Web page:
Multiverse-wide Cooperation via Correlated Decision Making

Some decision theorists argue that when playing a prisoner's dilemma-type game against a sufficiently similar opponent, we should cooperate to make it more likely that our opponent also cooperates. This idea, which Hofstadter calls superrationality, has strong implications when combined with the insight from modern physics that we live in a large universe or multiverse of some sort.

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Backup Utility Functions: A Fail-Safe AI Technique

Setting up the goal systems of advanced AIs in a way that results in benevolent behavior is expected to be difficult. We should account for the possibility that the goal systems of AIs fail to implement our values as originally intended. In this paper, we propose the idea of backup utility functions: Secondary utility functions that are used in case the primary ones “fail”.

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How the Simulation Argument Dampens Future Fanaticism

The simulation argument suggests a non-trivial chance that most of the copies of ourselves are instantiated in relatively short-lived ancestor simulations run by superintelligent civilizations. If so, when we act to help others in the short run, our good deeds are duplicated many times over. This reasoning dramatically upshifts the relative importance of short-term helping over focusing on the far future.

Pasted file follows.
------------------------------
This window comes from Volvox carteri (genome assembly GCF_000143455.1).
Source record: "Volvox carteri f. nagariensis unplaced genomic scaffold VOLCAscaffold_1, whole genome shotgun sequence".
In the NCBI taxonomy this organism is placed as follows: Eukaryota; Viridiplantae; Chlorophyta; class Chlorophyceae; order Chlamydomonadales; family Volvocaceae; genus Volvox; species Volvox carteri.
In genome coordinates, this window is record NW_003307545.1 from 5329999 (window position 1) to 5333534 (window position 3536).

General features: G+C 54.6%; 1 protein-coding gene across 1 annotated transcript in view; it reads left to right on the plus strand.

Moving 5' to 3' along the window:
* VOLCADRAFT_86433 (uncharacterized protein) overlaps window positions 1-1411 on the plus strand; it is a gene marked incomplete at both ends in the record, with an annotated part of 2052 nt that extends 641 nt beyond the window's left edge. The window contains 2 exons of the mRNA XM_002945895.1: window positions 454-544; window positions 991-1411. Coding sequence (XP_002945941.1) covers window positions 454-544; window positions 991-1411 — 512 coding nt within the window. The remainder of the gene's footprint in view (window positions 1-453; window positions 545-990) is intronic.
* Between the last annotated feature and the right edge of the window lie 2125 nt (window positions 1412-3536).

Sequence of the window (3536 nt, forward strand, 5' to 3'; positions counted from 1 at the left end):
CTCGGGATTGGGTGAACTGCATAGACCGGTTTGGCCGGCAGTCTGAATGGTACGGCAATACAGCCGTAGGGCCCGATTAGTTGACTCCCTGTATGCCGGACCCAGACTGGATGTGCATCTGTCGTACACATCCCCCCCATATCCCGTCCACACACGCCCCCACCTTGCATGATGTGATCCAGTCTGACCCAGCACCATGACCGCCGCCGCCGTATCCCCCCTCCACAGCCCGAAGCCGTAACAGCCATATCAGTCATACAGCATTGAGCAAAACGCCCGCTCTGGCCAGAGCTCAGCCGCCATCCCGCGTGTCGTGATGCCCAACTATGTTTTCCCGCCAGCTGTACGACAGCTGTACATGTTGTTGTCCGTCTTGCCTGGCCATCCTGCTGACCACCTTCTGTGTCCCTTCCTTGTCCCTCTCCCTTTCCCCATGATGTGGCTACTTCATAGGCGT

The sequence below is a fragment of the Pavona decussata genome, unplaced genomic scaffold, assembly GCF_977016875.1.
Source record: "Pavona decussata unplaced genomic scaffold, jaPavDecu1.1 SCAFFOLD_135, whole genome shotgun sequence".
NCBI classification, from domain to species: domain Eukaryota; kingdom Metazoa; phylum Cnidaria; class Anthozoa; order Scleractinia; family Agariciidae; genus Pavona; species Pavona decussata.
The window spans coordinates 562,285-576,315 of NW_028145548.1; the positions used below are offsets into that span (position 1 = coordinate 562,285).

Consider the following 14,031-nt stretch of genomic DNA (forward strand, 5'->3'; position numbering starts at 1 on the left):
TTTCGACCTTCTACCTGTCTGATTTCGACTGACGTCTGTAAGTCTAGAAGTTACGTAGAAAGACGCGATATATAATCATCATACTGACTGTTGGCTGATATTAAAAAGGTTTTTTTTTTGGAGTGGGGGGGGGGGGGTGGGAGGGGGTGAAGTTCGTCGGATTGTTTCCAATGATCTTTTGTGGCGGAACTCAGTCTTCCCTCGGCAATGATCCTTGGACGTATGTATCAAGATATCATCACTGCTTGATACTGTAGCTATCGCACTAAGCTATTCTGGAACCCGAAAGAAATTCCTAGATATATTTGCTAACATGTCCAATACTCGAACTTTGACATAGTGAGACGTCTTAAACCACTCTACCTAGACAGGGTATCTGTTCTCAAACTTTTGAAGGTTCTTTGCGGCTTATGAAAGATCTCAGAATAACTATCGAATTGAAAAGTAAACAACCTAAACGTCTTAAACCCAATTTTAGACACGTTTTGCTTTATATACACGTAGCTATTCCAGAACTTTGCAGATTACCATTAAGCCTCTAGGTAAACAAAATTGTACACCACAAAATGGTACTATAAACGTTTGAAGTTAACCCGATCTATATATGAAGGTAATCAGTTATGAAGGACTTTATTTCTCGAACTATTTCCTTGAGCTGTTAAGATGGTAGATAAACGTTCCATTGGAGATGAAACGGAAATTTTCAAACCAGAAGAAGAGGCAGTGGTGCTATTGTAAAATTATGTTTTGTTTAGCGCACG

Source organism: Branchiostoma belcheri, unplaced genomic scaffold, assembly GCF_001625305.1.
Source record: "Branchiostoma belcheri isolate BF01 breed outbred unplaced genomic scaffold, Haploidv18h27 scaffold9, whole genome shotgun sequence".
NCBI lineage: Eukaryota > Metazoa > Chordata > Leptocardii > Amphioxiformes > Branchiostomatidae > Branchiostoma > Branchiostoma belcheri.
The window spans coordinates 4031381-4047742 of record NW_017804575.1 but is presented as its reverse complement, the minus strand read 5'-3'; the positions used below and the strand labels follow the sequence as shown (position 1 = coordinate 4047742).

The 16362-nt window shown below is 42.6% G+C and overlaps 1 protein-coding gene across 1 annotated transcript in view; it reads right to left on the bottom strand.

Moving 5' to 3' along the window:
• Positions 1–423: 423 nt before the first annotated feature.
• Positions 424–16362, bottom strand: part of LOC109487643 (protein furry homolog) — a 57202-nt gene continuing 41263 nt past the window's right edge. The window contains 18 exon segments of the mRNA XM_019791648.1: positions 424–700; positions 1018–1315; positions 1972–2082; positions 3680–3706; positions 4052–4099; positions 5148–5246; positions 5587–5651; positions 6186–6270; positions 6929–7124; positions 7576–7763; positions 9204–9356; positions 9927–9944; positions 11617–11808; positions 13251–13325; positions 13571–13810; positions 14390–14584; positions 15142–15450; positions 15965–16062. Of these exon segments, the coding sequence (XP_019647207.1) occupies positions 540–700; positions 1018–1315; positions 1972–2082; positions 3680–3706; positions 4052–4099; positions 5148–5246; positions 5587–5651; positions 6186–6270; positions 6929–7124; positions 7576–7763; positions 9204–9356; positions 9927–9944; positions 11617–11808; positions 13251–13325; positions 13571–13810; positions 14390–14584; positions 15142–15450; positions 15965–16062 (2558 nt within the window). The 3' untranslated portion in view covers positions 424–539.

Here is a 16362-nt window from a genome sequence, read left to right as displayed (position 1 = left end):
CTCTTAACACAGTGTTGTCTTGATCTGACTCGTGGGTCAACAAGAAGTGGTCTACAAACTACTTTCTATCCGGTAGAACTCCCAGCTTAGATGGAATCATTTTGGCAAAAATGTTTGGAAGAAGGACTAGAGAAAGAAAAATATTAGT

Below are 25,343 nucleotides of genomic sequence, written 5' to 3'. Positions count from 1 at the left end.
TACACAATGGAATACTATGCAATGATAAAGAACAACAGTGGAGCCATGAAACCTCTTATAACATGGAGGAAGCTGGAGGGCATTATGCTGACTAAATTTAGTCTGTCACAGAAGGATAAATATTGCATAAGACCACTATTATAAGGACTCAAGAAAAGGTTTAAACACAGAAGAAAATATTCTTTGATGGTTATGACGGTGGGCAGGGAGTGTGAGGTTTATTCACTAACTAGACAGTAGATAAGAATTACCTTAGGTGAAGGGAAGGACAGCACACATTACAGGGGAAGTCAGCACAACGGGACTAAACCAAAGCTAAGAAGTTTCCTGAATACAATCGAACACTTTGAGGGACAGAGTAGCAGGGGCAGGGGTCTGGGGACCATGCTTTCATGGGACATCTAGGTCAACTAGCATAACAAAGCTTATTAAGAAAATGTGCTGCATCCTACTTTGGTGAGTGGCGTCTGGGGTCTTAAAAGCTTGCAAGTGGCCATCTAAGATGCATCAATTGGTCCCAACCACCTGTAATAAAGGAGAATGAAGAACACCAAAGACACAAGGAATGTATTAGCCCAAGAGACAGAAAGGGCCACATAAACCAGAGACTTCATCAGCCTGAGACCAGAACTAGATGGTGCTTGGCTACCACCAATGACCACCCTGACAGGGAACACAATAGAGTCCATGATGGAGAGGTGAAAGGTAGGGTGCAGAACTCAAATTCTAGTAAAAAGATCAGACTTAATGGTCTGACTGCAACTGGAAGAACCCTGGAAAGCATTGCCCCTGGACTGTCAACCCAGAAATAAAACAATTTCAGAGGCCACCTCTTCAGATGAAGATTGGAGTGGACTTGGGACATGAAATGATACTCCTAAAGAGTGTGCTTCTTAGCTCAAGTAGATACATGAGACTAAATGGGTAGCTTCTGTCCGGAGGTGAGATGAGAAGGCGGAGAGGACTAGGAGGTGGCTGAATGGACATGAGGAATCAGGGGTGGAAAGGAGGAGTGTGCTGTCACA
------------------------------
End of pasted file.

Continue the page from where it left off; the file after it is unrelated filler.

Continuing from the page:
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What Is the Difference Between Weak Negative and Non-Negative Ethical Views?

Weak negative views in ethics, such as negative-leaning utilitarianism, are said to give more weight to reducing suffering than to promoting happiness. In contrast, non-negative views such as traditional utilitarianism are said to give equal weight to happiness and suffering. However, this way of distinguishing between the views rests on controversial assumptions about the measurability of happiness and suffering.

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Formalizing Preference Utilitarianism in Physical World Models

Most ethical work is done at a low level of formality which can lead to misunderstandings in ethical discussions. In this paper, we use Bayesian inference to introduce a formalization of preference utilitarianism in physical world models. Even though our formalization is not immediately applicable, it is a first step in providing ethical inquiry with a formal basis.

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Do Artificial Reinforcement-Learning Agents Matter Morally?

Artificial reinforcement learning (RL), a widely used training method in computer science, has striking parallels to reward and punishment learning in biological brains. Plausible theories of consciousness imply a non-zero probability that RL agents qualify as sentient and deserve our moral consideration, especially as AI research advances and RL agents become more sophisticated.

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Measuring Happiness and Suffering

Is the balance of happiness versus suffering in the future net positive or net negative (in expectation)? Is the aggregate happiness and suffering in a group of individuals positive or negative? For such questions to have factual answers that are free from value judgements, happiness and suffering would need to be objectively measurable to a very high degree. However, such a degree of measurability is widely (although not universally) rejected.